Posts filed under “2007-2008”

End of Season Thoughts

I don’t know about you guys, but that was one of the most enjoyable seasons I’ve had as a Red Wings fan. The only year that comes close in the years since I’ve followed the team is 2001-2002. Impeccably assembled, expertly coached, and exemplarily lead, this year’s squad was certainly the best we’ve seen since that year and one of the best in team history.

I had confidence in the Wings’ ability to go all the way this season ever since their elimination at the hands of the Anaheim Ducks last year. I felt then that they were just a bounce or two (or injury or two) away from the Finals at that time and that with much the same roster this season together with another year’s worth of experience, they could do it. It was my expectation going into this season that they would learn from their mistakes and finish the deal.

Throughout the regular season, all the signs were good. Though there were obviously concerns about their troubles with the Central Division, they easily handled most of the Western Conference. Throughout this, they were doing such unprecedented things as sweeping California or Western Canada road trips. They also handled the Eastern teams theyt faced relatively easy, with a couple road bumps in Ottawa and against Atlanta.

The February skid was definitely cause for concern, but the obvious explanation for that was injuries. It became obvious that the Wings had a great chance to suceed if they just remained healthy. Injuries threw a definite wrench in the works because they were playing a team system to a degree I don’t think they ever have. The system could overcome small numbers of injuries to players of varying positions, but losing 2/3 of the blueline over that skid really threw things off. Fortunately, they seemed to meet their seasonal injury quota in that month alone and did not have that kind of trouble again.

Going into the playoffs, my expectations and hopes were as high as ever. I thought they’d easily handle the Predators and the shock of their eventual troubles in the first round was enough to make me more cautious. Looking back, I’m now glad they faced that adversity. The Preds gave the Wings a scare when they made the series 2-2 and exposed something of a composure weakness. Fortunately for Detroit, Nashville didn’t have the firepower to really bring the hammer down and the Wings were able to learn their lesson from a position of relative safety. Another first round opponent may have been able to turn a dream season into a nightmare.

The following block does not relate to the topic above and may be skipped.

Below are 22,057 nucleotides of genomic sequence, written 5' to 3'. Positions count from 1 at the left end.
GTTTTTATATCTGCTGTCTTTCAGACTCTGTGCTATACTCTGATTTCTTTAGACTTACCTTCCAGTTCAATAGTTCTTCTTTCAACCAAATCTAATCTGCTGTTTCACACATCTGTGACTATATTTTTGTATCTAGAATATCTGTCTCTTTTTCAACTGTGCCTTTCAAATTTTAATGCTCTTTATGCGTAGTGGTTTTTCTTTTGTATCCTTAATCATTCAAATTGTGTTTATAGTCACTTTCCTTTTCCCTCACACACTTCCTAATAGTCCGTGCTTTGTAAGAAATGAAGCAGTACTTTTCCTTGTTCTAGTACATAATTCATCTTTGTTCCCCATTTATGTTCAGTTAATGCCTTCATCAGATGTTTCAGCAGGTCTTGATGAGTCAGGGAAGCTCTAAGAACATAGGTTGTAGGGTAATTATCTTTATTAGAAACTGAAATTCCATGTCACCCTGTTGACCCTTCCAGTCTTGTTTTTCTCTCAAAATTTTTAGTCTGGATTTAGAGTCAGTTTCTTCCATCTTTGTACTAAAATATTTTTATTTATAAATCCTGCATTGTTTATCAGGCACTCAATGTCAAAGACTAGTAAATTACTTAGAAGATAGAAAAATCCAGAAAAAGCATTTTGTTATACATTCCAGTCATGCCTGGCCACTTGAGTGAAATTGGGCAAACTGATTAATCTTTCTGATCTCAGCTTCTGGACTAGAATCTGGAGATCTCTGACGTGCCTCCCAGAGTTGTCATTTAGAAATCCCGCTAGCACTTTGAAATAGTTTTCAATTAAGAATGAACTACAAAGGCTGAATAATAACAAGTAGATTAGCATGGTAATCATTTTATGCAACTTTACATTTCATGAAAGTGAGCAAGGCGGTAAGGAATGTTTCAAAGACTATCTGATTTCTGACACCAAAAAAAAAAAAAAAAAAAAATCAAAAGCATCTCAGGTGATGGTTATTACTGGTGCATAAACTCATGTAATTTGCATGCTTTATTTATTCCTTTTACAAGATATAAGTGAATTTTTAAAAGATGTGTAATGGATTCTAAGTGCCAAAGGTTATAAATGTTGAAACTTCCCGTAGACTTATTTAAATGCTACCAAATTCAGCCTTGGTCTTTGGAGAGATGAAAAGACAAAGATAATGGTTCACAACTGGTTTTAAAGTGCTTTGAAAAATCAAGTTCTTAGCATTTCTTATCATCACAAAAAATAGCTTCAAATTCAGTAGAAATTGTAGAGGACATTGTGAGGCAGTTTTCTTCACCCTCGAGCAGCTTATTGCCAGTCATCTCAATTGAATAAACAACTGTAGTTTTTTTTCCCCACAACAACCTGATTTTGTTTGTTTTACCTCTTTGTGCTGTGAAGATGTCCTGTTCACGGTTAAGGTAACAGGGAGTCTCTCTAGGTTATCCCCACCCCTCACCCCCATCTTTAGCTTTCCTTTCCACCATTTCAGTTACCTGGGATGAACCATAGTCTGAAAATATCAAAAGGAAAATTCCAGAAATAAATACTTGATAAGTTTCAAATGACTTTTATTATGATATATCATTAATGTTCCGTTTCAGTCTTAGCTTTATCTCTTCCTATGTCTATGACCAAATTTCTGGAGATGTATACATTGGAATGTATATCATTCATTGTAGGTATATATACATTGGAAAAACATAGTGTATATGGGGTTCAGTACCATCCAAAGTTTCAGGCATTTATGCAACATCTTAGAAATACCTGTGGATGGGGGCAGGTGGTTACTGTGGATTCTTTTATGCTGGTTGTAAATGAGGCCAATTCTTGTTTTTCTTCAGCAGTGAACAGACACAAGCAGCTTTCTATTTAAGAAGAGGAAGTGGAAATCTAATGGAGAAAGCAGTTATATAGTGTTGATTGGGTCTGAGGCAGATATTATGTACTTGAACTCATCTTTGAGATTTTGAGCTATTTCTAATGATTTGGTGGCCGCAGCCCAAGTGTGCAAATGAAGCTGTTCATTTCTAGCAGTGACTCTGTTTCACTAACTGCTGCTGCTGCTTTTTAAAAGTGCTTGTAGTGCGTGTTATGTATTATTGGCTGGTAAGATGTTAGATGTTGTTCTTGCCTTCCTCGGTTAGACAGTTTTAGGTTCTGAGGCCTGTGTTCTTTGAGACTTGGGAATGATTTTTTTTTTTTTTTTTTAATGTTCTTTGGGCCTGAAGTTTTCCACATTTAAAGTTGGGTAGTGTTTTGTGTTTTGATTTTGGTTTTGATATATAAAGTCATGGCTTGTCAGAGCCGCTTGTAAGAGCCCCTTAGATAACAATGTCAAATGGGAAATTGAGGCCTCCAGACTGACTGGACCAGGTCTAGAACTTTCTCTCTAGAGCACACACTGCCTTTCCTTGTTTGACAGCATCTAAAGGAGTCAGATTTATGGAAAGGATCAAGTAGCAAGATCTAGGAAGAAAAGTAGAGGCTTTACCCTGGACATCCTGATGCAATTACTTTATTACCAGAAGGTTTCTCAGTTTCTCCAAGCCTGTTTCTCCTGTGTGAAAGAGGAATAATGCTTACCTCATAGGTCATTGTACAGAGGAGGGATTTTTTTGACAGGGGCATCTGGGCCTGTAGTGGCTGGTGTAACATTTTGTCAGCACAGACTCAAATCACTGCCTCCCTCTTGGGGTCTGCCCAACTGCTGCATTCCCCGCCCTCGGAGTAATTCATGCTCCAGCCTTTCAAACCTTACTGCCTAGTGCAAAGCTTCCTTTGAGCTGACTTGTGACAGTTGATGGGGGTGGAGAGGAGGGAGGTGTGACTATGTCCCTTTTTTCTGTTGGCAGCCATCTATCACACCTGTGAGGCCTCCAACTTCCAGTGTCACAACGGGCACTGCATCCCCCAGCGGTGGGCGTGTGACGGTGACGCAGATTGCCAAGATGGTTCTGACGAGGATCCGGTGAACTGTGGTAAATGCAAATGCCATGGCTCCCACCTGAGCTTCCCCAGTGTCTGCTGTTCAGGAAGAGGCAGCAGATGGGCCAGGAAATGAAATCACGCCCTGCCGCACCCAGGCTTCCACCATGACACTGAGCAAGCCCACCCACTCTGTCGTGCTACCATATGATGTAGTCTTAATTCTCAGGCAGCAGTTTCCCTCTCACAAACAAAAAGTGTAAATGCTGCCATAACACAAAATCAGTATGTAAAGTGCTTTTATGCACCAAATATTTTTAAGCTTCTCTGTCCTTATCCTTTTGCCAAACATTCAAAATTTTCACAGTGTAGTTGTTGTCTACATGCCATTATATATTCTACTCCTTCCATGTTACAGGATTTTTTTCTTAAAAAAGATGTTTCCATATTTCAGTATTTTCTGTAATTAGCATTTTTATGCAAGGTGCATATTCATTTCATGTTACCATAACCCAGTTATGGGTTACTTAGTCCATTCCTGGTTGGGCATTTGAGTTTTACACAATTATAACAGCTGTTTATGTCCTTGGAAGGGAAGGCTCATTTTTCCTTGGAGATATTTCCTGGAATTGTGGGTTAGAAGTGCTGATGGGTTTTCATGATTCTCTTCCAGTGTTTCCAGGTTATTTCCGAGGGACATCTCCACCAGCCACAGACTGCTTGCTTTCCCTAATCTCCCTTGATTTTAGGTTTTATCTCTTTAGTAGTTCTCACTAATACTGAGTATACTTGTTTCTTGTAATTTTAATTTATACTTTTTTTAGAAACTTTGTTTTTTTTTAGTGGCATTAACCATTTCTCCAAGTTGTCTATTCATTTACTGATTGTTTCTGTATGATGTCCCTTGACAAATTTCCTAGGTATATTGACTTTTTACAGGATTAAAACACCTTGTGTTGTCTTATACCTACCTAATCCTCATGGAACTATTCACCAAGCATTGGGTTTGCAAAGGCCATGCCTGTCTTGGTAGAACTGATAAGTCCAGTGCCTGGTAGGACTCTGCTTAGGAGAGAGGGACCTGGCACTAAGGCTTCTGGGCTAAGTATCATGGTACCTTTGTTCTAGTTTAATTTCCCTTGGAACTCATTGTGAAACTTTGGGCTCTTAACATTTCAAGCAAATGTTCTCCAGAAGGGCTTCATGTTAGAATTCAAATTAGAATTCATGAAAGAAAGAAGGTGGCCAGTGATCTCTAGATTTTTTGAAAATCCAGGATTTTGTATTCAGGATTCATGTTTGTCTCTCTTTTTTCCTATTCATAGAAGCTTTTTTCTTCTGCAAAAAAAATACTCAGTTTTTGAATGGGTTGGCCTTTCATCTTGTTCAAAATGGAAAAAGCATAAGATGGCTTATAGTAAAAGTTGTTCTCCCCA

With Colorado, I thought we had a potential classic series coming. Prior to the series, Colorado looked formidable and memories from the regular season games in which the Avs played the Wings very closely seemed to indicate we’d see some great hockey on both sides. In the end, the Wings had an easy time of it as the Avs’ got the injury bug with a vengeance. If anything, it was a cautionary tale to Wings fans as they same thing very much could have happened to the Wings.

The Stars series was worrisome going in. Dallas had pulled off two big upsets on their way to the Conference Final so it was obvious that underestimating them would be a mistake. Fortunately, they came out flat for the first three games and the Wings were able to take a stranglehold going into Game 4. A couple Stars wins later and something of the fears stirred up in the first round by the Predators returned. Winning four games in a row against the Wings proved to be too much for the Stars, however, and we got to see what we were denied last season: Detroit with a Stanley Cup Finals berth.

By this series, my confidence in the Wings was complete. I knew the Penguins presented a major challenge with their skill and style, but I also knew that the Wings were the better team. I couldn’t see the Pens beating them over the course of seven games, though I did expect things to be close. That confidence was bourne out by the Wings’ shutting the Pens out in the first two games. Pittsburgh’s Game 3 win started to make things interesting, but the Wings appeared to shut the door on that with a Game 4 win.

Going into the potential Game 5 Cup clincher, I was attempting to remain cautiously optimistic. I certainly didn’t want to take anything for granted. The game was midly disappointing until the third period when it looked like the Wings’ defensive effort was going to seal the deal. The Pens’ game-tying goal in the final minute was a soul-crusher. Overtime was miserable. Every time the Wings had a glorious scoring chance, they seemed to be on the cusp of joy only to be denied by some freak bounce or a Marc-Andre Fleury save. Then the Pens ended it and I started to have visions of the series going to Game 7 and ending on a freak pro-Pittsburgh bounce.

I didn’t think Game 6 would be fun and, to be honest, it wasn’t. No doubt this was due to the fact that the two teams had technically already played it with nearly three full extra periods tacked on the end of Game 5. Both sides looked tired and the game lacked the raw excitement and heart-stopping power of Monday’s meeting. Game 5 also influenced my comfort level during Game 6. Despite the fact that the Wings were capably holding down a 3-1 lead going down the stretch, I found myself unable to relax. Fortunately, this prepared me for the Pens inevitable second goal and with the stress of the final minutes.

As the clock wound down to the final seconds, my thought process was something like this, “Hey, there are 10 seconds left. I can relax a little. Hey, there are five seconds left, I can be happy now. WAITNOICANTHOLYCRAPTHATWASCLOSE! Is it over? Is it over? YES!”